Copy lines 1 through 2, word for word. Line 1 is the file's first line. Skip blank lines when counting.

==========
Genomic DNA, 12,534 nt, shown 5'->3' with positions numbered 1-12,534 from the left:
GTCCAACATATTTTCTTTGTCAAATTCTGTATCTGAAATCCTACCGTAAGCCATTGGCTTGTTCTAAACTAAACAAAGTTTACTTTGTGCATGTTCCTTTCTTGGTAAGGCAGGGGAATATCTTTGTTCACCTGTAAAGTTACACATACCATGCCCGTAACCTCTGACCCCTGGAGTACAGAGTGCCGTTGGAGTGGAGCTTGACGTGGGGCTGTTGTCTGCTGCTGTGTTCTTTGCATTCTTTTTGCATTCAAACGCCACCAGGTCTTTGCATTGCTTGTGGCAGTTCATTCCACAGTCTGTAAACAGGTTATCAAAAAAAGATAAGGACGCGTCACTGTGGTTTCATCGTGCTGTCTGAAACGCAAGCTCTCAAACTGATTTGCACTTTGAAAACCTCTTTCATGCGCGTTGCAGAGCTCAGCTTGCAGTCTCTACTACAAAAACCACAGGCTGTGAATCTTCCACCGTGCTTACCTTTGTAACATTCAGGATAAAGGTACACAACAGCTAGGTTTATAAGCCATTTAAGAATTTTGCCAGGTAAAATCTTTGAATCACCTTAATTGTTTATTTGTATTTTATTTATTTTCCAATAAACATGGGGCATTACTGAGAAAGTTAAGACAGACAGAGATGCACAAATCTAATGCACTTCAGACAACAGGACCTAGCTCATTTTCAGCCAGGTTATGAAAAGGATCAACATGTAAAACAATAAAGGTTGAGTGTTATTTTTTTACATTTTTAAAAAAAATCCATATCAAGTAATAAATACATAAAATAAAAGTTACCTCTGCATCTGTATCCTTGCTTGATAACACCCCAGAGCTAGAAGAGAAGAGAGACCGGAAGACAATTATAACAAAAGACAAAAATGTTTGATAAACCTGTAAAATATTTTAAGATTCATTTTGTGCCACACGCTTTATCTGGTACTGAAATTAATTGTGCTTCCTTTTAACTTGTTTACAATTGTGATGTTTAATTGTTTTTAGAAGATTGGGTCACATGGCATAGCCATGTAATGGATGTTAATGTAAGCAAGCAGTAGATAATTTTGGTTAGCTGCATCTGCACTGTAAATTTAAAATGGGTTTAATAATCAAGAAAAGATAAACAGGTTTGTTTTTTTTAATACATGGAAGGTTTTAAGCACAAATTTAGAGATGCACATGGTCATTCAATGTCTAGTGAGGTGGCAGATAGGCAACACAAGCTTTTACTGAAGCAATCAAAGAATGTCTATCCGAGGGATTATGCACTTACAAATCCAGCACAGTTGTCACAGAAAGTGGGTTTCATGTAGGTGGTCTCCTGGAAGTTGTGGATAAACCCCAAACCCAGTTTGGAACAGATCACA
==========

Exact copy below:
Genomic DNA, 12,534 nt, shown 5'->3' with positions numbered 1-12,534 from the left:
GTCCAACATATTTTCTTTGTCAAATTCTGTATCTGAAATCCTACCGTAAGCCATTGGCTTGTTCTAAACTAAACAAAGTTTACTTTGTGCATGTTCCTTTCTTGGTAAGGCAGGGGAATATCTTTGTTCACCTGTAAAGTTACACATACCATGCCCGTAACCTCTGACCCCTGGAGTACAGAGTGCCGTTGGAGTGGAGCTTGACGTGGGGCTGTTGTCTGCTGCTGTGTTCTTTGCATTCTTTTTGCATTCAAACGCCACCAGGTCTTTGCATTGCTTGTGGCAGTTCATTCCACAGTCTGTAAACAGGTTATCAAAAAAAGATAAGGACGCGTCACTGTGGTTTCATCGTGCTGTCTGAAACGCAAGCTCTCAAACTGATTTGCACTTTGAAAACCTCTTTCATGCGCGTTGCAGAGCTCAGCTTGCAGTCTCTACTACAAAAACCACAGGCTGTGAATCTTCCACCGTGCTTACCTTTGTAACATTCAGGATAAAGGTACACAACAGCTAGGTTTATAAGCCATTTAAGAATTTTGCCAGGTAAAATCTTTGAATCACCTTAATTGTTTATTTGTATTTTATTTATTTTCCAATAAACATGGGGCATTACTGAGAAAGTTAAGACAGACAGAGATGCACAAATCTAATGCACTTCAGACAACAGGACCTAGCTCATTTTCAGCCAGGTTATGAAAAGGATCAACATGTAAAACAATAAAGGTTGAGTGTTATTTTTTTACATTTTTAAAAAAAATCCATATCAAGTAATAAATACATAAAATAAAAGTTACCTCTGCATCTGTATCCTTGCTTGATAACACCCCAGAGCTAGAAGAGAAGAGAGACCGGAAGACAATTATAACAAAAGACAAAAATGTTTGATAAACCTGTAAAATATTTTAAGATTCATTTTGTGCCACACGCTTTATCTGGTACTGAAATTAATTGTGCTTCCTTTTAACTTGTTTACAATTGTGATGTTTAATTGTTTTTAGAAGATTGGGTCACATGGCATAGCCATGTAATGGATGTTAATGTAAGCAAGCAGTAGATAATTTTGGTTAGCTGCATCTGCACTGTAAATTTAAAATGGGTTTAATAATCAAGAAAAGATAAACAGGTTTGTTTTTTTTAATACATGGAAGGTTTTAAGCACAAATTTAGAGATGCACATGGTCATTCAATGTCTAGTGAGGTGGCAGATAGGCAACACAAGCTTTTACTGAAGCAATCAAAGAATGTCTATCCGAGGGATTATGCACTTACAAATCCAGCACAGTTGTCACAGAAAGTGGGTTTCATGTAGGTGGTCTCCTGGAAGTTGTGGATAAACCCCAAACCCAGTTTGGAACAGATCACA